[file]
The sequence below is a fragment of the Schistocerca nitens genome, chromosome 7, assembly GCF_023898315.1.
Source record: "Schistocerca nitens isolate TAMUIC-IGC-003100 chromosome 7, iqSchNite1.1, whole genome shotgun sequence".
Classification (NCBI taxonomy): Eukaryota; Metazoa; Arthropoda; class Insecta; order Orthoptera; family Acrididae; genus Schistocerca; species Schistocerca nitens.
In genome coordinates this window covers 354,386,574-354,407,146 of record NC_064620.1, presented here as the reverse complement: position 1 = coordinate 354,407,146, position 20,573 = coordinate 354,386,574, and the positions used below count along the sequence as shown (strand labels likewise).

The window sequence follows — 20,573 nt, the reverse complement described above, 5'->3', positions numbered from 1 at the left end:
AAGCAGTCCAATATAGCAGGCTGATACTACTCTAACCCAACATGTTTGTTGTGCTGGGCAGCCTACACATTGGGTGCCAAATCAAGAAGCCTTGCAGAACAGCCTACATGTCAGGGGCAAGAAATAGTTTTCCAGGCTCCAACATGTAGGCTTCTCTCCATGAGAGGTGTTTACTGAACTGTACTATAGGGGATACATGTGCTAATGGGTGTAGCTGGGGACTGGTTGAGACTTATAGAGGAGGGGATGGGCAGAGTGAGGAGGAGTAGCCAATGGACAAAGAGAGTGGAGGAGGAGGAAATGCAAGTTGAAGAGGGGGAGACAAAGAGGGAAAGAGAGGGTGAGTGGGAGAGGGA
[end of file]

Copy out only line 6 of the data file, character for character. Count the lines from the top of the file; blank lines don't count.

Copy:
AAGCAGTCCAATATAGCAGGCTGATACTACTCTAACCCAACATGTTTGTTGTGCTGGGCAGCCTACACATTGGGTGCCAAATCAAGAAGCCTTGCAGAACAGCCTACATGTCAGGGGCAAGAAATAGTTTTCCAGGCTCCAACATGTAGGCTTCTCTCCATGAGAGGTGTTTACTGAACTGTACTATAGGGGATACATGTGCTAATGGGTGTAGCTGGGGACTGGTTGAGACTTATAGAGGAGGGGATGGGCAGAGTGAGGAGGAGTAGCCAATGGACAAAGAGAGTGGAGGAGGAGGAAATGCAAGTTGAAGAGGGGGAGACAAAGAGGGAAAGAGAGGGTGAGTGGGAGAGGGA